Celebrating New Deal New York City: Spring 2017

The Living New Deal and the National Jobs for all Coalition are working together to celebrate the publication of a Map and Guide to New Deal New York City that will be available in Spring 2017. This Map and Guide will demonstrate how the nation’s deteriorated physical, cultural, and environmental resources were vastly improved by the government job creation programs that employed millions of jobless workers during the Great Depression.  The Launch of this project is an occasion to call attention to the persistent problem of unemployment and its debilitating effects on our people and communities. It is also an opportunity to counter pervasive negative attitudes toward government and to provide a shining example of how democratic government is capable of solving serious national problems. And it will feature a plan to combat unemployment and increase the City’s physical, cultural, environmental, and human service resources.

The Living New Deal, a research project based at the University of California, has already mapped over 10,000 New Deal sites across the United States.* By providing concrete evidence of what was done in the past, The Living New Deal intends to show Americans what could be done today to put unemployed people back to work improving their communities, their country, and the environment. Attached is a list of top New York City New Deal Sites identified by the Living New Deal.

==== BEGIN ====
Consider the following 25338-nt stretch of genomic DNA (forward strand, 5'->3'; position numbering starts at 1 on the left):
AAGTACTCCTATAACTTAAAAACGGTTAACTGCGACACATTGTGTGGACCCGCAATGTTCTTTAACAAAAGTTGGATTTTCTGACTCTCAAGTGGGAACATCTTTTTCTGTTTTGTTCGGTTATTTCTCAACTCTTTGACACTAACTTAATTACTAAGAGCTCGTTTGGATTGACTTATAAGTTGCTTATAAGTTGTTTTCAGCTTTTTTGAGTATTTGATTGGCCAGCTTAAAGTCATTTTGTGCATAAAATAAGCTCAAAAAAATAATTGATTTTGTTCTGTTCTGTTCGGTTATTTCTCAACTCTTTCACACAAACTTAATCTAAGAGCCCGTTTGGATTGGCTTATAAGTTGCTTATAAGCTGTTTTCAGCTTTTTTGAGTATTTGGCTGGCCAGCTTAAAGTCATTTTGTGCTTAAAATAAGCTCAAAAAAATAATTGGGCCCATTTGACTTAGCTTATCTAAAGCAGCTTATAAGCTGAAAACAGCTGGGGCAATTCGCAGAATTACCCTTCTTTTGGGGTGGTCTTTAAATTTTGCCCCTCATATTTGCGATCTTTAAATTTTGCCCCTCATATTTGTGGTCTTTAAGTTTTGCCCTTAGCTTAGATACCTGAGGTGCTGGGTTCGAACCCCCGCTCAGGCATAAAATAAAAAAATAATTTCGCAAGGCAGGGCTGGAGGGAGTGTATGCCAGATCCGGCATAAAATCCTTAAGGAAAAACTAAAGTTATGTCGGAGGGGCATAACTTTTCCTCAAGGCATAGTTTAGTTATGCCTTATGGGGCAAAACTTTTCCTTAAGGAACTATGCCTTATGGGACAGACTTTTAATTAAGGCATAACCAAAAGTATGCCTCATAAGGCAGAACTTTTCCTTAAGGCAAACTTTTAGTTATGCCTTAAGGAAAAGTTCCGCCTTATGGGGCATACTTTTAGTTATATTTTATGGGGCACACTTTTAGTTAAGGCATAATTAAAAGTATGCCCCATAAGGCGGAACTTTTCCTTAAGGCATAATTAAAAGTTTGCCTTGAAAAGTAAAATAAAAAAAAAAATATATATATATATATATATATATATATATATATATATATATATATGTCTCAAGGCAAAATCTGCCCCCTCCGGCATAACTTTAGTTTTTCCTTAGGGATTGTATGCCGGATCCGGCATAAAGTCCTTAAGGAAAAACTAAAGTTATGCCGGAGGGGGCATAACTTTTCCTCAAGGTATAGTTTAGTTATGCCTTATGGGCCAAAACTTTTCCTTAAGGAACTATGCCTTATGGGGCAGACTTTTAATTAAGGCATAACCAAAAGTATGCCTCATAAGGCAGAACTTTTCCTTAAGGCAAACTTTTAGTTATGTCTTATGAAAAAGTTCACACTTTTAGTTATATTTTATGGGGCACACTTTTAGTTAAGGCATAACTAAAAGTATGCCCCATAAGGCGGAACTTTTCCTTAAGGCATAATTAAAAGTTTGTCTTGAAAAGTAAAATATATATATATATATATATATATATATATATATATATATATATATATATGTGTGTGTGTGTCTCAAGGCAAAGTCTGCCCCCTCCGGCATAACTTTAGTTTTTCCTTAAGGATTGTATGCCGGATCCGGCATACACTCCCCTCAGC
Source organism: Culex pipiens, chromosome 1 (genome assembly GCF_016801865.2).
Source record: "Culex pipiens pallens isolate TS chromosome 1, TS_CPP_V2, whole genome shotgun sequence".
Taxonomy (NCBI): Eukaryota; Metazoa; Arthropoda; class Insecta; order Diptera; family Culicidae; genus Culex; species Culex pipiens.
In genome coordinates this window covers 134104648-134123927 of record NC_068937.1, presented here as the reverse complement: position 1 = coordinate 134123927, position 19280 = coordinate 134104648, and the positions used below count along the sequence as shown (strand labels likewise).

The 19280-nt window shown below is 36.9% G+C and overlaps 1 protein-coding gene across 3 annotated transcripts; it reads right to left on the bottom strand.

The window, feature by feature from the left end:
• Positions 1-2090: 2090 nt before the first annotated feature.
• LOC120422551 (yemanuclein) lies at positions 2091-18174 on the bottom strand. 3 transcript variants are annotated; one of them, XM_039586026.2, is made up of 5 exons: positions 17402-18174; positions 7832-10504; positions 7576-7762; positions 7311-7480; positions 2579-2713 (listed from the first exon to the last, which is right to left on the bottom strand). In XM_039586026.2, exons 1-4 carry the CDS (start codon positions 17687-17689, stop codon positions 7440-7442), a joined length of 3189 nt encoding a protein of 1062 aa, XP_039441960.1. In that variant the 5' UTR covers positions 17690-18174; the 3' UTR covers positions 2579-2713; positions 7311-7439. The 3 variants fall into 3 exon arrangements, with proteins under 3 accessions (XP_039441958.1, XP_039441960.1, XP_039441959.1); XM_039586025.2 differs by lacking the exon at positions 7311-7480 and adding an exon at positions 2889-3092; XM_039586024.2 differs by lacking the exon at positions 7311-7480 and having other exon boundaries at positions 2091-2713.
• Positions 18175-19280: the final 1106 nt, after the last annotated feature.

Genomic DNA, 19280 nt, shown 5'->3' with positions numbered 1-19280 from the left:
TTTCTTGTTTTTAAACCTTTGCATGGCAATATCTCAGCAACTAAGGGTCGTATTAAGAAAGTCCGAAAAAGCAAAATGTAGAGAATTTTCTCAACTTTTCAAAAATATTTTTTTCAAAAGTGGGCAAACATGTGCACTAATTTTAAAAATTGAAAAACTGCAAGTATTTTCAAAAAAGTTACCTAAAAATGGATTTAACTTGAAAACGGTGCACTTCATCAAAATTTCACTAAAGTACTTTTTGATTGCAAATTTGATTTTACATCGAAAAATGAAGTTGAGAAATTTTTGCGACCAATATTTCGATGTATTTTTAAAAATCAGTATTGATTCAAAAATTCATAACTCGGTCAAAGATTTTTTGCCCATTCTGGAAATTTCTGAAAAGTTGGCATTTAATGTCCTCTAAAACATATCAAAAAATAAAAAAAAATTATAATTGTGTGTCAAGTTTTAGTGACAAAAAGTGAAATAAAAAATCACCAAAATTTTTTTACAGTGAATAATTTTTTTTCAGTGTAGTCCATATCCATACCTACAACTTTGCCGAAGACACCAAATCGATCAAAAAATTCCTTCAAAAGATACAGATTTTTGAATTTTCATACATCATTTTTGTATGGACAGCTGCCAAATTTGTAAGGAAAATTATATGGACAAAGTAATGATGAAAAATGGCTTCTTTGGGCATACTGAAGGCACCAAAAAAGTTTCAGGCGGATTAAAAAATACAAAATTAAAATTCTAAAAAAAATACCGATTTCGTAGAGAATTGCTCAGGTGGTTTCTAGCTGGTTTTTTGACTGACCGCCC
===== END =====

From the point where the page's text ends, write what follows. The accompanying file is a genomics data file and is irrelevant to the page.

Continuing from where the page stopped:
The National Jobs for All Coalition (NJFAC) is an organization of academic social scientists, social workers, trade unionists, and other advocates of economic justice that pursues the goal of living-wage jobs for all who want work.** As part of the Launch, NJFAC is proposing a similar approach for New York City today. Based on its survey of unmet need and unemployment, particularly in inner-city areas, NJFAC will advocate a major initiative of government job creation programs to meet these needs and employ jobless workers in New York City. Such action at the state and local levels– particularly in the nation’s leading metropolis – could stimulate necessary action at the federal level.

The Launch will feature a number of events to Celebrate New Deal New York City—lectures, public meetings, symposia– at such places as the Museum of the City of New York and the Municipal Archives/Department of Records and Information Services of the City of New York. The Columbia University Seminars Program has made a grant to its Seminar on Full Employment, Social Welfare, and Equity for a conference to celebrate the Launch.  Resources permitting, planners would like to feature some innovative, electronic approaches such as Projection Mapping and QR (Quick Response) Codes or matrix barcodes that can be used by individuals with cell phones to get information about specific New Deal projects. Planners are at work on a monograph that will explore Eleanor Roosevelt’s contributions to New Deal work programs and her advocacy of full employment.

Professor Franklin D. Roosevelt III is serving as Honorary Chairperson of the Launch of the Map and Guide to New Deal New York City.